Bilingual Clark wows Montreal
Monday, October 30, 2000
Thêātre St. Denis, Montreal on Saturday
Petula Clark would make a perfect Canadian -- the fluently
bilingual kind that Pierre Trudeau dreamed this country would produce.
Switching effortlessly between French and English, Clark took over Thêātre
St. Denis Saturday night. This was the only Canadian date on her North
American tour, which picks up in California next month, and she was making
the most of being in Montreal.
The last time Clark played this city was in 1976. It was a period of
heightened political tension, and the singer's determination to switch
between English and French was not well received by some fans and critics.
Her return almost a quarter of a century later was much more welcoming,
signalling a markedly different social reality in Quebec. Clark is an
international star, and the audience proved it can now appreciate a
celebrity of her stature without feeling threatened by her easy
The former child star -- who turns 68 on Nov. 15 -- is clearly at home
on any stage. Acting the gracious host, Clark guided her fans through a
Vegas-style evening dedicated to her 60-year career. From her early days
entertaining the Allied troops during the Second World War, to being an
"Anglais" star in France, to the pop-filled sixties, to her Hollywood
films and Broadway musicals, Clark has always revealed herself as a
consummate performer. Over the years, she has sold nearly 70 million
records in four languages -- English, French, Italian and German -- and is
still the most successful female singer in British chart history.
So it was rewarding to see how well her voice has survived the years.
Strong and buoyant, it showed no signs of faltering as Clark tackled a
variety of styles -- jazz, pop, British music-hall numbers, French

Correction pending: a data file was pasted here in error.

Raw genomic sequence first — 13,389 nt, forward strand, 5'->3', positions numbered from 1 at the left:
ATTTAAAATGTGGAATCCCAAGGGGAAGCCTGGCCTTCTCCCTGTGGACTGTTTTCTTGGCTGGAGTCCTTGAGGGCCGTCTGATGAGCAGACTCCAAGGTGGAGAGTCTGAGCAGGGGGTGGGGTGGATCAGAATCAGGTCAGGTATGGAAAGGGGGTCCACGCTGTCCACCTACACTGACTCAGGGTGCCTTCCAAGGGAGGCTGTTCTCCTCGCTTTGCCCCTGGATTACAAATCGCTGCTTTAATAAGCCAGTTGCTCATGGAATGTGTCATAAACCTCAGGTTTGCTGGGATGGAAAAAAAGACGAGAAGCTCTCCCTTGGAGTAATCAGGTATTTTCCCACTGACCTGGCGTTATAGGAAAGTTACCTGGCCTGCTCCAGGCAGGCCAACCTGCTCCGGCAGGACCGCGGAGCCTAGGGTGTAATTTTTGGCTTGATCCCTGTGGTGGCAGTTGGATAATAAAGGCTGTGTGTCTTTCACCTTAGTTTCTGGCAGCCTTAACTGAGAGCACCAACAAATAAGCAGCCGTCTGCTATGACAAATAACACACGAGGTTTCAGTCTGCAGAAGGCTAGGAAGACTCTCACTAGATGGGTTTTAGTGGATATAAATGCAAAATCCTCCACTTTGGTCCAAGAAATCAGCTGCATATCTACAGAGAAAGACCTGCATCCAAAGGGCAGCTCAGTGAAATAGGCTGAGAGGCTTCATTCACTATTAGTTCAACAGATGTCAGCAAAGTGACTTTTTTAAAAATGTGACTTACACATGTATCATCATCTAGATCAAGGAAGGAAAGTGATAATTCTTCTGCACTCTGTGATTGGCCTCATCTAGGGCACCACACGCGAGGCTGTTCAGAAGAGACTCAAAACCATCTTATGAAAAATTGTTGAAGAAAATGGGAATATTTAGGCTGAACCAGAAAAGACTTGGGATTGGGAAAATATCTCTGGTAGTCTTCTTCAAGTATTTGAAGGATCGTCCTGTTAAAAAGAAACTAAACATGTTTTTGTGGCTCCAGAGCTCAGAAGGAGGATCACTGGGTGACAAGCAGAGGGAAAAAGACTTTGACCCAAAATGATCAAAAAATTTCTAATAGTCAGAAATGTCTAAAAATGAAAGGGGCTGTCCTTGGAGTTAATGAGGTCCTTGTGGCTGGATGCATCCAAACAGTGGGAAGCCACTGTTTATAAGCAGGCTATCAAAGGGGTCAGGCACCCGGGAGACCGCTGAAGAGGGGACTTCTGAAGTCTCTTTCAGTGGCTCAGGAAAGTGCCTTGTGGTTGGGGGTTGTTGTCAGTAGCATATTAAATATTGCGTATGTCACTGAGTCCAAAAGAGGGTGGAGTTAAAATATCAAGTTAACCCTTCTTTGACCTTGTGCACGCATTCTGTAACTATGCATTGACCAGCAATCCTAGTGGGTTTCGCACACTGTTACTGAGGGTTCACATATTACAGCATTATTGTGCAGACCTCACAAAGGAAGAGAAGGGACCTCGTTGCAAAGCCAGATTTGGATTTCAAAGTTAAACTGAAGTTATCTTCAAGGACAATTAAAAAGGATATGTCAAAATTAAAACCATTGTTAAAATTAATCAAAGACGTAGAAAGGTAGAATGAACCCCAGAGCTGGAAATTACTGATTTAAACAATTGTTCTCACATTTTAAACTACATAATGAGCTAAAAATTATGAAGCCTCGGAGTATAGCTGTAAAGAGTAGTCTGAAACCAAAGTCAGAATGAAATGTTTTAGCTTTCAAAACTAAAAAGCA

chansons and Broadway tunes. And with most of her songs clocking in
at the three-minute mark, Clark was able to cover a lot of territory in a
scant two hours.
Her pop days were rolled into a sixties medley, with snippets of I
Know A Place, A Sign of the Times and My Love, and
culminating in an extended version of Downtown, thanks to
additional French verses. The seven-song medley served as a worthy tribute
to the singer's fruitful collaboration with songwriter Tony Hatch --
Britain's answer to Burt Bacharach -- whose elegant arrangements were some
of the best of that decade.
Throughout her career, Clark has had many admirers, including John
Lennon, Michael Jackson and Sheryl Crow, as well as Canadian piano
virtuoso Glenn Gould, who said that her work with Hatch was better than
the Beatles. Highlights of the evening's well-paced repertoire were a
stunning rendition of Don't Sleep in the Subway, with its rich
Beach Boy-esque harmonies, a rousing Tell Me It's Not True from the
Blood Brothers musical, and I Am Not Afraid, a candid
testimonial about being forever in the public eye.
As Clark confessed, "Growing up in front of millions wasn't fun."
Despite building a solid career in Britain in the forties as a Shirley
Temple equivalent, Clark felt stifled by fans who wouldn't allow her to
It was only when she moved to France in the late 1950s, and started
performing sophisticated French pop songs written by Jacques Brel and
Serge Gainsbourg, that she was finally able to shake her image of the
For the evening's largely francophone crowd, Clark sang many of her
French hits, such as Que fais-tu la Petula? and Chariot, as
well as adding French lyrics to several of her English songs. As a treat
for her Montreal fans, she covered a stirring Vivre, taken from the
Notre-Dame de Paris musical written by local hero Luc
When the show concluded and Clark basked in the limelight, several male
fans rushed the stage to offer her bouquets of red roses. It was a fitting
gesture for a seasoned performer who proved beyond a doubt that she
deserves all the accolades she has received.